Paper Matters Blog
Three Ways Designers Can Learn More About Paper
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Learning about paper can be a bit overwhelming, especially for a newbie. But if you want your print design to really stand out, understanding the features and benefits of commercial printing papers is essential. When I first started working in paper, I didn’t know the difference between a paper mill and a paper grade, let alone the important attributes like finish, brightness or opacity. I had no idea how I was going to learn it all, lucky for me I had some help, and so do you.

Even though spec reps are few and far between these days, there are still available resources to help designers learn about paper. Here are three readily-available resources any graphic designer can tap into:

1. MAKE FRIENDS WITH YOUR REPS

I learned all about paper by spending three months in the sample department. When you’re surrounded by it every day, and that’s the only language people around you speak, it starts to sink in. I know most people don’t have that luxury but if you print, you have the next best thing – a print rep.

The best graphic designers understand their reps are so much more than a print service provider. The smart ones embrace the opportunity to work with their sales reps. Whether they be a rep from a local printer, paper merchant or paper mill, these people are experts – and if they’re not, they know someone who is. And they are more than willing to help connect you to them. The best advice I can give a newbie, or a seasoned pro, that wants to learn about paper is to develop a relationship with these reps.

Make time to meet with print and paper vendors. Listen to what they have to say, yes they will ultimately be trying to sell you something, but hear them out and then ask questions. Ask to see samples of their work on different types of paper (not just their house sheet). And start to collect those samples to use as a reference.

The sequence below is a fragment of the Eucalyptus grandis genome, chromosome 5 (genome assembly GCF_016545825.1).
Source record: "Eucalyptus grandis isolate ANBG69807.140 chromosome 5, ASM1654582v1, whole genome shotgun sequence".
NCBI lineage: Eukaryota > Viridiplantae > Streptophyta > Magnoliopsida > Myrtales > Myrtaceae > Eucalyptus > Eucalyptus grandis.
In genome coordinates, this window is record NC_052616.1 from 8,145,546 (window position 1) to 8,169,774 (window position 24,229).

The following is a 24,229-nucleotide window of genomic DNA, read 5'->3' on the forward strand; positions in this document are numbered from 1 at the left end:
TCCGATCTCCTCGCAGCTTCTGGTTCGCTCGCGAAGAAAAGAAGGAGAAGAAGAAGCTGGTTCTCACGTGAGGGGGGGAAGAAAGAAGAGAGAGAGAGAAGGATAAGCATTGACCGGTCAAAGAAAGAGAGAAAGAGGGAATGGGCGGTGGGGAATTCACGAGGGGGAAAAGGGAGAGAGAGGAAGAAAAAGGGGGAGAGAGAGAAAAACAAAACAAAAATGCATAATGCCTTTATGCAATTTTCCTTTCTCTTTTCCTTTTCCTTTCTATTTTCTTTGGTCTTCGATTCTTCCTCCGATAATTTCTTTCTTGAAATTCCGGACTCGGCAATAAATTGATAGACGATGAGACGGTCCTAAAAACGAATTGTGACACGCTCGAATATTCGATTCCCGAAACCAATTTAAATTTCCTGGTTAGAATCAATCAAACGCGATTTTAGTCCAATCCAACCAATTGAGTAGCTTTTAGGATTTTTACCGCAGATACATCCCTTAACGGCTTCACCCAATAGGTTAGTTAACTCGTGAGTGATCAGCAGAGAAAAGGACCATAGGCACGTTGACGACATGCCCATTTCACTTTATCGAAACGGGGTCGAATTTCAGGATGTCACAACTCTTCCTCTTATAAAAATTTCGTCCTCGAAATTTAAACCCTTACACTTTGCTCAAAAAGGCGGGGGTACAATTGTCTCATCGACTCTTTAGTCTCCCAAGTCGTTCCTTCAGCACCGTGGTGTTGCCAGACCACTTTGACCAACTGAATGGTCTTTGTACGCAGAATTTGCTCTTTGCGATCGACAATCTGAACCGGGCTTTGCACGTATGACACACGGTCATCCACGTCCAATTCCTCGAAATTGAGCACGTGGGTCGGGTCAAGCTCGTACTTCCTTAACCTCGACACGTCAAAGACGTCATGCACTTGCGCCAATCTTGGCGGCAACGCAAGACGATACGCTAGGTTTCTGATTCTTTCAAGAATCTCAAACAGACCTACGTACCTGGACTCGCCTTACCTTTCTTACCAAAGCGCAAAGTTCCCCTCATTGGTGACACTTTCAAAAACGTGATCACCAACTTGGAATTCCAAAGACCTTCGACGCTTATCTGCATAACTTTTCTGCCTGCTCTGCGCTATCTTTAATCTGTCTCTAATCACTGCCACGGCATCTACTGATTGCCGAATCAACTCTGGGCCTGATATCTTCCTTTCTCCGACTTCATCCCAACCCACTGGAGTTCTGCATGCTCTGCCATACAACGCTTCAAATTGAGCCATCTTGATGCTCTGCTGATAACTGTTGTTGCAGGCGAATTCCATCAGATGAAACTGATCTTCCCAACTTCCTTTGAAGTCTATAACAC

I have a keeper file full of fab print and paper samples that I refer to daily, you will find these samples to be a huge help as you progress throughout your career.

Moving up the supply chain, every printer works with a local paper supplier – it’s how they get their paper to print on. Find out what paper mill makes those grades and ask your print rep to bring the mill/paper rep by on their next visit.

To this day, I rely heavily on my relationships with paper mill, local paper merchant and printer sales reps. I know a lot about paper, but not everything. So I call on my network of experts to help fill in the blanks and answer questions ranging from availability and pricing to help with production details. I am only as good as my network of resources.

2. GET INVOLVED WITH INDUSTRY ORGANIZATIONS

Most markets have access to trade associations, for graphics designers, AIGA is a great place to start. Paper companies are very active with AIGA both locally and nationally. So get involved, attend local meetings and see who is sponsoring those events (usually a paper company is among the sponsors). Attend those seminars or lectures, take notes and ask questions. I always suggest introducing yourself afterward. As a sponsor, I can tell you I will always make time at these events to answer questions or help provide info. This is often the time when I’m able to answer questions about specific projects. And if I get can get detailed information, I usually send some samples that I think will help with their specific needs.

If you have the opportunity to attend national/regional conferences like AIGA, HOW Design Live, Adobe Max, UCDA, Creative South, Weapons of Mass Creation, etc. there are usually some sessions involving print and paper and can be full of good insights. And yet another opportunity to network, and meet paper suppliers.

3. FIND AN ONLINE RESOURCE YOU LOVE

The one thing I highly recommend is getting on the paper mills mailing lists – almost all of them have an option to sign up on their website. They send out actual paper samples from time to time, in addition to communicating information about their products like what’s new or being discontinued.

Along those lines, I advise reading the industry blogs. Here’s where you can get a ton of really great knowledge for free.

Here’s a list of some other online resources for learning about paper:

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